NUMBER ONE WORK
With the fall of Singapore in February 1942, the Military Administration of the Imperial Japanese Army began to establish control of the island, rounding up Western civilians and interning them in the Changi Internment camp on the eastern side of the island. Doctors, financial experts, civil engineers and such like were allowed out of prison for specific periods to help the Japanese authorities administer the island.
The camp itself was run by the internees themselves with the Japanese providing less than adequate rations to feed approximatly 3,000 men and 400 women and children. Generally, the military authorities left the camp alone leaving the internees to somehow provide their own blankets, medical supplies and other creature comforts. This situation started a flourishing trade of essential goods from the outside to those inside who were fortunate to have items of value or money to buy or barter for the goods. Many Western internees had good Asian friends outside the camp who were prepared to help with illegal activities such as supplying money, goods and news of the war and of missing friends. They even supplied parts to build radio receivers, which were strictly forbidden. Contact between other internment camps was established with the exchange of general news although sometimes of a military nature such as movement of Japanese shipping, troops, and the construction of airfields.
By spring of 1943 the heady days of victory were over and the progress of the Japanese war machine was becoming more difficult with heavy losses being encountered and their forces becoming less successful in battle. These setbacks in turn affected the Japanese propaganda of the benefits of a single unified Asia under Nippon. Slowly, the occupied population began to see the Japanese propaganda for what is was and hatred began to set in. Singapore in particular had a large Chinese population who had no reason to like the Japanese. Foodstuffs and basic commodities for civilians were becoming scarce or non-existent. Rationing was enforced and it was not long before the hatred turned to action. A small act of sabotage here and there, a soldier missing, little actions to start annoying the authorities which were already having to deal with the strong rumours that the British were going to re-occupy Singapore.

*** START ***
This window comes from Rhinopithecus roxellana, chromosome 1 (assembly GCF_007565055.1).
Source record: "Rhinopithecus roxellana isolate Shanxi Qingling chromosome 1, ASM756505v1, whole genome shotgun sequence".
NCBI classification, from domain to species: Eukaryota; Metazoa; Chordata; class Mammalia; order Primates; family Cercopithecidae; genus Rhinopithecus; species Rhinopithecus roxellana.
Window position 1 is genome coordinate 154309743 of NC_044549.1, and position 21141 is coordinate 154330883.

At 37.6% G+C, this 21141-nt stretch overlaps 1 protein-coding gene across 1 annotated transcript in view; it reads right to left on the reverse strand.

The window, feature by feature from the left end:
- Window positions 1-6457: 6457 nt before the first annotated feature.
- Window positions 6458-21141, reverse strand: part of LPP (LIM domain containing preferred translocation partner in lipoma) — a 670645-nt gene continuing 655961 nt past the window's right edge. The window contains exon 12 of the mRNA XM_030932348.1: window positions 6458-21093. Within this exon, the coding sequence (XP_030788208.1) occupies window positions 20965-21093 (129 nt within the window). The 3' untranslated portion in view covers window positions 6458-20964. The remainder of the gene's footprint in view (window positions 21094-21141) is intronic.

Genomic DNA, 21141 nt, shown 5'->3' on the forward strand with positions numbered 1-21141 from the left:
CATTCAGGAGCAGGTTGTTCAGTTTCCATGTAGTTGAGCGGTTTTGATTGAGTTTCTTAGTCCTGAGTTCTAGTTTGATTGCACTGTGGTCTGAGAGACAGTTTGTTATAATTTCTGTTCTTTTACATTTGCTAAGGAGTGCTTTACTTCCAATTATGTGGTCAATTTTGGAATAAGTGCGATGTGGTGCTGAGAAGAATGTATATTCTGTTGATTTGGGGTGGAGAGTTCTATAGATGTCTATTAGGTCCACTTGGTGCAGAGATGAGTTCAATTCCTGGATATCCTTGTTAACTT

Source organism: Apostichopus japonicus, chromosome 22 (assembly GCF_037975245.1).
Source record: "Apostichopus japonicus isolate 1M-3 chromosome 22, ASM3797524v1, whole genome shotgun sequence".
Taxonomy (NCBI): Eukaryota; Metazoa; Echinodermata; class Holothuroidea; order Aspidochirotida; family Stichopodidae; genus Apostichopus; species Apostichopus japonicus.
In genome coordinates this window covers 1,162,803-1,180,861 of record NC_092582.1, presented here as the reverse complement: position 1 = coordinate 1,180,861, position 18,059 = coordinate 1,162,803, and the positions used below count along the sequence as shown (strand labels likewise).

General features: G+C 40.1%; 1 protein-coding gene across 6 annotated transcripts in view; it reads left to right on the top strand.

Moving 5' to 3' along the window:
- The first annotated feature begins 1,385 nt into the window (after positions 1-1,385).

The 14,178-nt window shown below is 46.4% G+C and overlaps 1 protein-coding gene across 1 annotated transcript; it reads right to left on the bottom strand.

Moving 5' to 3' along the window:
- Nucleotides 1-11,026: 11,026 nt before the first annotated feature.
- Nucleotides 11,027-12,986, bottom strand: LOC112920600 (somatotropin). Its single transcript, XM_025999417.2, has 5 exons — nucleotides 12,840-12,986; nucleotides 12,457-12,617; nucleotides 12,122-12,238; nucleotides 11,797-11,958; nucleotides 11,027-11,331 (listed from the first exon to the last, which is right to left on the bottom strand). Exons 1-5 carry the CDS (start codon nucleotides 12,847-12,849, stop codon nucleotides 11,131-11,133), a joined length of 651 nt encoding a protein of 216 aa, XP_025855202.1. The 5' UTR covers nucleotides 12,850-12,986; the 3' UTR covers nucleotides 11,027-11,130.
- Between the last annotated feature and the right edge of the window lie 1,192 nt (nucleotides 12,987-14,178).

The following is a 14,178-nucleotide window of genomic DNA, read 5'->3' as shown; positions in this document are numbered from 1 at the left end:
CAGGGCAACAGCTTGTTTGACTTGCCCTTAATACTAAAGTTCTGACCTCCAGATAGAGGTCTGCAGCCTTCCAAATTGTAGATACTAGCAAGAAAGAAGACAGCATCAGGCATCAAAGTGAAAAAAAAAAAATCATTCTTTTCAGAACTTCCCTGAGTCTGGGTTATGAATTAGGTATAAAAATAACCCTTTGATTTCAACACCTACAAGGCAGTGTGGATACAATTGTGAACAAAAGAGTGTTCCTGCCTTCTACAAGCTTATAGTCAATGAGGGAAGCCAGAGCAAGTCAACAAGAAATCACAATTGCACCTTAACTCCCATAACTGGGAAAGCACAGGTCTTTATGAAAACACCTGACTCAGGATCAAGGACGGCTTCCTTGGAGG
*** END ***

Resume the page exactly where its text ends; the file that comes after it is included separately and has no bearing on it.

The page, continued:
To add fuel to the flame of rumour and misinformation, clandestine British troops operating in Malaya were helping tear apart the screen of censorship with anti-Japanese propaganda. General lawlessness began to appear with further shortages of essentials and the Japanese authorities began to see sabotage and hostility everywhere be it real or imaginary. To the Japanese, the question of who was responsible for all the unrest was clear. Certainly not the conquered Asian people who should by now have accepted and be firmly in the grip of the One Asia under Nippon policy. It had to be the European civilians and as most were interned in Changi, they must be in contact with subversive elements of the non-Japanese world. Informers notified their masters of some illegal activities with in Changi but when some escapees made contact with Chinese and British forces, this, in the eyes of the military authorities, was positive proof that all their troubles were coming from the Changi Internment camp.
In the summer of 1943, plans to tighten their control on the subversive elements in Singapore and especially Changi started with the arrival of Major Sumida Haruzo (later promoted to Lieutenant Colonel) of the military security police, the feared Kempei Tai. (The Japanese version of the Nazi Gestapo). Sent especially from Japan to oversee the elimination of all anti- Japanese elements, Major Sumida established his HQ in the YMCA and gathered around him extra Kempei Tai staff from other areas and began to plan their 'Number One Work '